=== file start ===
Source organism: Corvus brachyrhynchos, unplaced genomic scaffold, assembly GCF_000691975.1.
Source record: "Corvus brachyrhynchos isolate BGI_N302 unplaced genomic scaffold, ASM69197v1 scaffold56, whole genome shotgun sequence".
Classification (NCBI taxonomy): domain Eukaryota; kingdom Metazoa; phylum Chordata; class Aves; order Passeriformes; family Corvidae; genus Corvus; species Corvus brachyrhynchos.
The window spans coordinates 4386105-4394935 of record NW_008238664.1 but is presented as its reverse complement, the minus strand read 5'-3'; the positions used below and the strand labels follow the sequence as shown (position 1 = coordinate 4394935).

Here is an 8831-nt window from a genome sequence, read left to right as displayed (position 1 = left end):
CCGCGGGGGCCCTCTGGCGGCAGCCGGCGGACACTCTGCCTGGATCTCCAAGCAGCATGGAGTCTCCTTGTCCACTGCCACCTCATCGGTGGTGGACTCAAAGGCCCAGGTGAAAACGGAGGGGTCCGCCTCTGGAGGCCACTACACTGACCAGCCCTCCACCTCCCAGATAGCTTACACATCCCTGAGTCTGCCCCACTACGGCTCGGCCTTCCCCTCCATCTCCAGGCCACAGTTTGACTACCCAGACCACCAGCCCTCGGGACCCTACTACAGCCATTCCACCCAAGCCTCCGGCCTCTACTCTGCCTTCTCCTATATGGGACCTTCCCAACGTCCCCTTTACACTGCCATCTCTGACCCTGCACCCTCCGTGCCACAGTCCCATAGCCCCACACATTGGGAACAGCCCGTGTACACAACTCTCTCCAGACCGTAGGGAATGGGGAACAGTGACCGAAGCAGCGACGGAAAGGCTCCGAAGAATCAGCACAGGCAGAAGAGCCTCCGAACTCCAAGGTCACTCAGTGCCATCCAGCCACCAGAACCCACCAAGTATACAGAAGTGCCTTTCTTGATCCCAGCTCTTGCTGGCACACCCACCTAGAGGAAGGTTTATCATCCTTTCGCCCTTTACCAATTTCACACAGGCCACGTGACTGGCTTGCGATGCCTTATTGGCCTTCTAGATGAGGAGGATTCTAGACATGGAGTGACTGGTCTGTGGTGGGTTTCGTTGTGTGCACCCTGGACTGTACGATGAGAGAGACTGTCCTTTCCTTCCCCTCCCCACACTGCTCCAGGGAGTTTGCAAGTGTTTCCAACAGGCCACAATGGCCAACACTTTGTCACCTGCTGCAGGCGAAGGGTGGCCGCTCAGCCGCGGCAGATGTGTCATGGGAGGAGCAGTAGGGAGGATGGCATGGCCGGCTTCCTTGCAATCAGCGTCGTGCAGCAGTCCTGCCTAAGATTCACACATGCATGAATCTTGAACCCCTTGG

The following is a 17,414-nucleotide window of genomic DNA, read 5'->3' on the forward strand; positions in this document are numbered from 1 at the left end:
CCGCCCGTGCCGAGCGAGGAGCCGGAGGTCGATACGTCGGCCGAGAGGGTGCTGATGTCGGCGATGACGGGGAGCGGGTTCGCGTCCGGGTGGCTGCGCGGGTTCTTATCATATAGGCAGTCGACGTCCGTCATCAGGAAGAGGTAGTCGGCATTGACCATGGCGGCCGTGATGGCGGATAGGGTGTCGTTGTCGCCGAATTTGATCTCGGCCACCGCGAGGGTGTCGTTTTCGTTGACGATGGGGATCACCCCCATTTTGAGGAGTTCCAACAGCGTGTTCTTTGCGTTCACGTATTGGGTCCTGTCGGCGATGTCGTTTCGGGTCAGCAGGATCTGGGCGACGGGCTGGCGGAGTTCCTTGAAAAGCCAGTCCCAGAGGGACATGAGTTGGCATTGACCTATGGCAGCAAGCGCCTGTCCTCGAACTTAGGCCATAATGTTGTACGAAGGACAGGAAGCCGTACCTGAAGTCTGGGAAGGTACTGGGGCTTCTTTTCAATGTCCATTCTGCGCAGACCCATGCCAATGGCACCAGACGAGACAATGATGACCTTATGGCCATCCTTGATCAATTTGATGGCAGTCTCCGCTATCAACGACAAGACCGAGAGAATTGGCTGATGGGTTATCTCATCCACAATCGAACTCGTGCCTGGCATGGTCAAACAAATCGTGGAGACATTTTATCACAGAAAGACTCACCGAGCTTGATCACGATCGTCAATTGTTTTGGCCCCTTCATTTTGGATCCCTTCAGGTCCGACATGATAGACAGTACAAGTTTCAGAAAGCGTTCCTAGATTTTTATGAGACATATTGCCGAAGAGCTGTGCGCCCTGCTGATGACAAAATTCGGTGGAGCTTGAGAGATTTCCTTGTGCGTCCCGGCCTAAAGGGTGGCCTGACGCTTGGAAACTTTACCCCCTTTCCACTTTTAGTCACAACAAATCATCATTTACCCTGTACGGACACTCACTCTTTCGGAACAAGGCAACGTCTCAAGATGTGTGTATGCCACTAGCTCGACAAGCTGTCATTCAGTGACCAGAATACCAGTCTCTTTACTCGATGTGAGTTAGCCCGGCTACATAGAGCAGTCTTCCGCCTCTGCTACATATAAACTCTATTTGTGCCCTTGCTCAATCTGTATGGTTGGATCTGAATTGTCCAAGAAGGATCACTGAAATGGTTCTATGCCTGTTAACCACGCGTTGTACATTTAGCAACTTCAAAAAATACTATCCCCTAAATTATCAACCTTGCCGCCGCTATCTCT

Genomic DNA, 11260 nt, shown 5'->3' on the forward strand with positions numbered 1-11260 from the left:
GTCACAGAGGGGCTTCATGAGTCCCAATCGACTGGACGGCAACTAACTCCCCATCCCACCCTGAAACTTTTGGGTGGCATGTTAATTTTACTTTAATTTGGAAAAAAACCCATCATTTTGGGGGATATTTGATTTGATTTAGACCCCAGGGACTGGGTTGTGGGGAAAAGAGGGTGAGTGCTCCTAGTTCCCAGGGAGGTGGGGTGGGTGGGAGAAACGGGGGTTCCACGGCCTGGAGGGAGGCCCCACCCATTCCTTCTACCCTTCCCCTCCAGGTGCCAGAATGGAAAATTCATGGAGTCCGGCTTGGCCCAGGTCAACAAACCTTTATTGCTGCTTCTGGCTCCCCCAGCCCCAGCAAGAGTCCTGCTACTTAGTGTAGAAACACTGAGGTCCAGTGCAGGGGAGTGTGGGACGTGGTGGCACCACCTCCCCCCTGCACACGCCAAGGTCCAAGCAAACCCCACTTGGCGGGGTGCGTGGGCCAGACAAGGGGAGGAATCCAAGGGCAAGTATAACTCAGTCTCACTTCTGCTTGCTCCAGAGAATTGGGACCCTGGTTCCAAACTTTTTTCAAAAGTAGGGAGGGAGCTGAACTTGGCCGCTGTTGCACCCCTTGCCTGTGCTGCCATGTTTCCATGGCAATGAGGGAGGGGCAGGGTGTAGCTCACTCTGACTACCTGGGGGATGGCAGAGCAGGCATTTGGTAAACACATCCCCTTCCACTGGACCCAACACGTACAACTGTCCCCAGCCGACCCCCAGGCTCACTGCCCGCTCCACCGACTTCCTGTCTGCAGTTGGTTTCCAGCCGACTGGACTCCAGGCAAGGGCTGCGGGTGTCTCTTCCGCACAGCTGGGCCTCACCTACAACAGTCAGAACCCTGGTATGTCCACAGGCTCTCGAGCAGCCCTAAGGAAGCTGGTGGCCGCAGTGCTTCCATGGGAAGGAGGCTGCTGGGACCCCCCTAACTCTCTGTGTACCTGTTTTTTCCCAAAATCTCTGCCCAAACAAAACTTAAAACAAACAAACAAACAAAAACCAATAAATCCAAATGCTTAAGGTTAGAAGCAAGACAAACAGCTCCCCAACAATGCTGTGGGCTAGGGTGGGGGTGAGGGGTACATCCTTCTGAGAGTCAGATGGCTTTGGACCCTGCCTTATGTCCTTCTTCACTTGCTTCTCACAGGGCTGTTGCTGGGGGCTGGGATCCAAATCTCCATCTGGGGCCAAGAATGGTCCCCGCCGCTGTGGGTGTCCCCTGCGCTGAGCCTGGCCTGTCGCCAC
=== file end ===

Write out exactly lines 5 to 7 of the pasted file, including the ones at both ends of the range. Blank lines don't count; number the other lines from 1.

Here is an 8831-nt window from a genome sequence, read left to right as displayed (position 1 = left end):
CCGCGGGGGCCCTCTGGCGGCAGCCGGCGGACACTCTGCCTGGATCTCCAAGCAGCATGGAGTCTCCTTGTCCACTGCCACCTCATCGGTGGTGGACTCAAAGGCCCAGGTGAAAACGGAGGGGTCCGCCTCTGGAGGCCACTACACTGACCAGCCCTCCACCTCCCAGATAGCTTACACATCCCTGAGTCTGCCCCACTACGGCTCGGCCTTCCCCTCCATCTCCAGGCCACAGTTTGACTACCCAGACCACCAGCCCTCGGGACCCTACTACAGCCATTCCACCCAAGCCTCCGGCCTCTACTCTGCCTTCTCCTATATGGGACCTTCCCAACGTCCCCTTTACACTGCCATCTCTGACCCTGCACCCTCCGTGCCACAGTCCCATAGCCCCACACATTGGGAACAGCCCGTGTACACAACTCTCTCCAGACCGTAGGGAATGGGGAACAGTGACCGAAGCAGCGACGGAAAGGCTCCGAAGAATCAGCACAGGCAGAAGAGCCTCCGAACTCCAAGGTCACTCAGTGCCATCCAGCCACCAGAACCCACCAAGTATACAGAAGTGCCTTTCTTGATCCCAGCTCTTGCTGGCACACCCACCTAGAGGAAGGTTTATCATCCTTTCGCCCTTTACCAATTTCACACAGGCCACGTGACTGGCTTGCGATGCCTTATTGGCCTTCTAGATGAGGAGGATTCTAGACATGGAGTGACTGGTCTGTGGTGGGTTTCGTTGTGTGCACCCTGGACTGTACGATGAGAGAGACTGTCCTTTCCTTCCCCTCCCCACACTGCTCCAGGGAGTTTGCAAGTGTTTCCAACAGGCCACAATGGCCAACACTTTGTCACCTGCTGCAGGCGAAGGGTGGCCGCTCAGCCGCGGCAGATGTGTCATGGGAGGAGCAGTAGGGAGGATGGCATGGCCGGCTTCCTTGCAATCAGCGTCGTGCAGCAGTCCTGCCTAAGATTCACACATGCATGAATCTTGAACCCCTTGG

The following is a 17,414-nucleotide window of genomic DNA, read 5'->3' on the forward strand; positions in this document are numbered from 1 at the left end: